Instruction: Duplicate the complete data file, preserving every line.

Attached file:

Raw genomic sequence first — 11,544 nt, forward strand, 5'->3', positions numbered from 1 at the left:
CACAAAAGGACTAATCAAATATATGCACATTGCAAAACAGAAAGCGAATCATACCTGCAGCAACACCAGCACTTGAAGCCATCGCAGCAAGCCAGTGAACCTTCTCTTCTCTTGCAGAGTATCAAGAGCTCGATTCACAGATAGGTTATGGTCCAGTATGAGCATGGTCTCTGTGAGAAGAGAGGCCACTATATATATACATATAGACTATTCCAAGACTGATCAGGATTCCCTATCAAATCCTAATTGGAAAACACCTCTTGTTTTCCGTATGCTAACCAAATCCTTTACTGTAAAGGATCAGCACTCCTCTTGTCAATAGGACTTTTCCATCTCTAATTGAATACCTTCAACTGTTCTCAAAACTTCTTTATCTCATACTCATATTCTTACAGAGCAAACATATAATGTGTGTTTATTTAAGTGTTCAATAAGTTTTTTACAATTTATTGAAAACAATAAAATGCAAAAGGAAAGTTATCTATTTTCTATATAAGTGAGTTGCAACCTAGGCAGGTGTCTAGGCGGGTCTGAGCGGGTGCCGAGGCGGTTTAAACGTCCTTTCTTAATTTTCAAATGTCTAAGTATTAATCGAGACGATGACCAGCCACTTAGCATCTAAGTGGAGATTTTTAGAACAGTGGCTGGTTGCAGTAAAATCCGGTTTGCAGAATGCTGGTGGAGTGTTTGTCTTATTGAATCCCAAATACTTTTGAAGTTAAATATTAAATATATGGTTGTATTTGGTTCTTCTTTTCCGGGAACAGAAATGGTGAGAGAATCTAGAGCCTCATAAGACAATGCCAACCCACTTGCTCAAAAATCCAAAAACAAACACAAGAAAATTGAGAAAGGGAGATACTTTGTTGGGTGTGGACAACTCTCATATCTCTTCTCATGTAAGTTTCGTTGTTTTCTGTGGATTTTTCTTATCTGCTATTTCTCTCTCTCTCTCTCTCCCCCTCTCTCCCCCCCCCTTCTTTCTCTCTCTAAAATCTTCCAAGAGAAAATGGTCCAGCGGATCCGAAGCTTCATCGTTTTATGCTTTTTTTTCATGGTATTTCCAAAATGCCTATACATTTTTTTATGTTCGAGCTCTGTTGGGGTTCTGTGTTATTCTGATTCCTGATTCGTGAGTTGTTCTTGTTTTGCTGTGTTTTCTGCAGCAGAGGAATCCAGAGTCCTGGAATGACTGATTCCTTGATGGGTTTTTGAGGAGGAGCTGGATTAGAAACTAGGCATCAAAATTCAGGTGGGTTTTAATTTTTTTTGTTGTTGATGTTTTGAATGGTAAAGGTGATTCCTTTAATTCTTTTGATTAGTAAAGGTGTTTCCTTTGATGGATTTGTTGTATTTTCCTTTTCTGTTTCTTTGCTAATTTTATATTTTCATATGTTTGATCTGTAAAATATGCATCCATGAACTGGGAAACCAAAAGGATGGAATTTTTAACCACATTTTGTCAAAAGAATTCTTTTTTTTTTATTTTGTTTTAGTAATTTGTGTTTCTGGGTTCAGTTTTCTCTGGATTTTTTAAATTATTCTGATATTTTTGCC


Raw genomic sequence first — 11,544 nt, forward strand, 5'->3', positions numbered from 1 at the left:
CACAAAAGGACTAATCAAATATATGCACATTGCAAAACAGAAAGCGAATCATACCTGCAGCAACACCAGCACTTGAAGCCATCGCAGCAAGCCAGTGAACCTTCTCTTCTCTTGCAGAGTATCAAGAGCTCGATTCACAGATAGGTTATGGTCCAGTATGAGCATGGTCTCTGTGAGAAGAGAGGCCACTATATATATACATATAGACTATTCCAAGACTGATCAGGATTCCCTATCAAATCCTAATTGGAAAACACCTCTTGTTTTCCGTATGCTAACCAAATCCTTTACTGTAAAGGATCAGCACTCCTCTTGTCAATAGGACTTTTCCATCTCTAATTGAATACCTTCAACTGTTCTCAAAACTTCTTTATCTCATACTCATATTCTTACAGAGCAAACATATAATGTGTGTTTATTTAAGTGTTCAATAAGTTTTTTACAATTTATTGAAAACAATAAAATGCAAAAGGAAAGTTATCTATTTTCTATATAAGTGAGTTGCAACCTAGGCAGGTGTCTAGGCGGGTCTGAGCGGGTGCCGAGGCGGTTTAAACGTCCTTTCTTAATTTTCAAATGTCTAAGTATTAATCGAGACGATGACCAGCCACTTAGCATCTAAGTGGAGATTTTTAGAACAGTGGCTGGTTGCAGTAAAATCCGGTTTGCAGAATGCTGGTGGAGTGTTTGTCTTATTGAATCCCAAATACTTTTGAAGTTAAATATTAAATATATGGTTGTATTTGGTTCTTCTTTTCCGGGAACAGAAATGGTGAGAGAATCTAGAGCCTCATAAGACAATGCCAACCCACTTGCTCAAAAATCCAAAAACAAACACAAGAAAATTGAGAAAGGGAGATACTTTGTTGGGTGTGGACAACTCTCATATCTCTTCTCATGTAAGTTTCGTTGTTTTCTGTGGATTTTTCTTATCTGCTATTTCTCTCTCTCTCTCTCTCCCCCTCTCTCCCCCCCCCTTCTTTCTCTCTCTAAAATCTTCCAAGAGAAAATGGTCCAGCGGATCCGAAGCTTCATCGTTTTATGCTTTTTTTTCATGGTATTTCCAAAATGCCTATACATTTTTTTATGTTCGAGCTCTGTTGGGGTTCTGTGTTATTCTGATTCCTGATTCGTGAGTTGTTCTTGTTTTGCTGTGTTTTCTGCAGCAGAGGAATCCAGAGTCCTGGAATGACTGATTCCTTGATGGGTTTTTGAGGAGGAGCTGGATTAGAAACTAGGCATCAAAATTCAGGTGGGTTTTAATTTTTTTTGTTGTTGATGTTTTGAATGGTAAAGGTGATTCCTTTAATTCTTTTGATTAGTAAAGGTGTTTCCTTTGATGGATTTGTTGTATTTTCCTTTTCTGTTTCTTTGCTAATTTTATATTTTCATATGTTTGATCTGTAAAATATGCATCCATGAACTGGGAAACCAAAAGGATGGAATTTTTAACCACATTTTGTCAAAAGAATTCTTTTTTTTTTATTTTGTTTTAGTAATTTGTGTTTCTGGGTTCAGTTTTCTCTGGATTTTTTAAATTATTCTGATATTTTTGCC